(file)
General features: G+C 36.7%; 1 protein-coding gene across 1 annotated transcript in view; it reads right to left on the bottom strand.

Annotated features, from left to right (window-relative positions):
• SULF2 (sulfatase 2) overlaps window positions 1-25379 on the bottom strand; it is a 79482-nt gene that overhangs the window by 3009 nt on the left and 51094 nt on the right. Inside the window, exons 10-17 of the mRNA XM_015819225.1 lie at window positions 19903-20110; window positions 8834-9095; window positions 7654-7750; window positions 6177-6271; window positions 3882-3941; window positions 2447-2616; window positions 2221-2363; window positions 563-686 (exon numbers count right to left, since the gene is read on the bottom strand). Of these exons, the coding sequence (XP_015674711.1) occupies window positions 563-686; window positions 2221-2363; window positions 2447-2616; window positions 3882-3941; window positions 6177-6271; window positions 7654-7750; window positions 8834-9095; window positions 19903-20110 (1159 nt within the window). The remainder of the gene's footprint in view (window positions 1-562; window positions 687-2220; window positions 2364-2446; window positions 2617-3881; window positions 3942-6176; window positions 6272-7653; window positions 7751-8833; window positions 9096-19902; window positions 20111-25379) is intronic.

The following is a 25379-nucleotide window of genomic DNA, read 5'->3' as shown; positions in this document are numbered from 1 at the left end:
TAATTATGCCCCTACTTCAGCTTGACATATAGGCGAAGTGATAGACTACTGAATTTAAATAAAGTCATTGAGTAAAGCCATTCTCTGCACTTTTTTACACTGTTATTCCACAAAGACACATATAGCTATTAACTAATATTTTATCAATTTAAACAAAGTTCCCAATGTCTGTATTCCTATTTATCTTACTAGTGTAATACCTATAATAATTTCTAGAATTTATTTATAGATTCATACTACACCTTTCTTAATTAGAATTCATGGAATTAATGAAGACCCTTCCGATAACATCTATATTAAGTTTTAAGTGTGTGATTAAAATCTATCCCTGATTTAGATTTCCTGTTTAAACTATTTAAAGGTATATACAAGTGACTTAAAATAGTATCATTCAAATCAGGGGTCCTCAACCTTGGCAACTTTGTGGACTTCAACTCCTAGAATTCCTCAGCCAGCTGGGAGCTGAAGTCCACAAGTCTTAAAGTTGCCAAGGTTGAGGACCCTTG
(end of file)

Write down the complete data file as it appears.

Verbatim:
General features: G+C 36.7%; 1 protein-coding gene across 1 annotated transcript in view; it reads right to left on the bottom strand.

Annotated features, from left to right (window-relative positions):
• SULF2 (sulfatase 2) overlaps window positions 1-25379 on the bottom strand; it is a 79482-nt gene that overhangs the window by 3009 nt on the left and 51094 nt on the right. Inside the window, exons 10-17 of the mRNA XM_015819225.1 lie at window positions 19903-20110; window positions 8834-9095; window positions 7654-7750; window positions 6177-6271; window positions 3882-3941; window positions 2447-2616; window positions 2221-2363; window positions 563-686 (exon numbers count right to left, since the gene is read on the bottom strand). Of these exons, the coding sequence (XP_015674711.1) occupies window positions 563-686; window positions 2221-2363; window positions 2447-2616; window positions 3882-3941; window positions 6177-6271; window positions 7654-7750; window positions 8834-9095; window positions 19903-20110 (1159 nt within the window). The remainder of the gene's footprint in view (window positions 1-562; window positions 687-2220; window positions 2364-2446; window positions 2617-3881; window positions 3942-6176; window positions 6272-7653; window positions 7751-8833; window positions 9096-19902; window positions 20111-25379) is intronic.

The following is a 25379-nucleotide window of genomic DNA, read 5'->3' as shown; positions in this document are numbered from 1 at the left end:
TAATTATGCCCCTACTTCAGCTTGACATATAGGCGAAGTGATAGACTACTGAATTTAAATAAAGTCATTGAGTAAAGCCATTCTCTGCACTTTTTTACACTGTTATTCCACAAAGACACATATAGCTATTAACTAATATTTTATCAATTTAAACAAAGTTCCCAATGTCTGTATTCCTATTTATCTTACTAGTGTAATACCTATAATAATTTCTAGAATTTATTTATAGATTCATACTACACCTTTCTTAATTAGAATTCATGGAATTAATGAAGACCCTTCCGATAACATCTATATTAAGTTTTAAGTGTGTGATTAAAATCTATCCCTGATTTAGATTTCCTGTTTAAACTATTTAAAGGTATATACAAGTGACTTAAAATAGTATCATTCAAATCAGGGGTCCTCAACCTTGGCAACTTTGTGGACTTCAACTCCTAGAATTCCTCAGCCAGCTGGGAGCTGAAGTCCACAAGTCTTAAAGTTGCCAAGGTTGAGGACCCTTG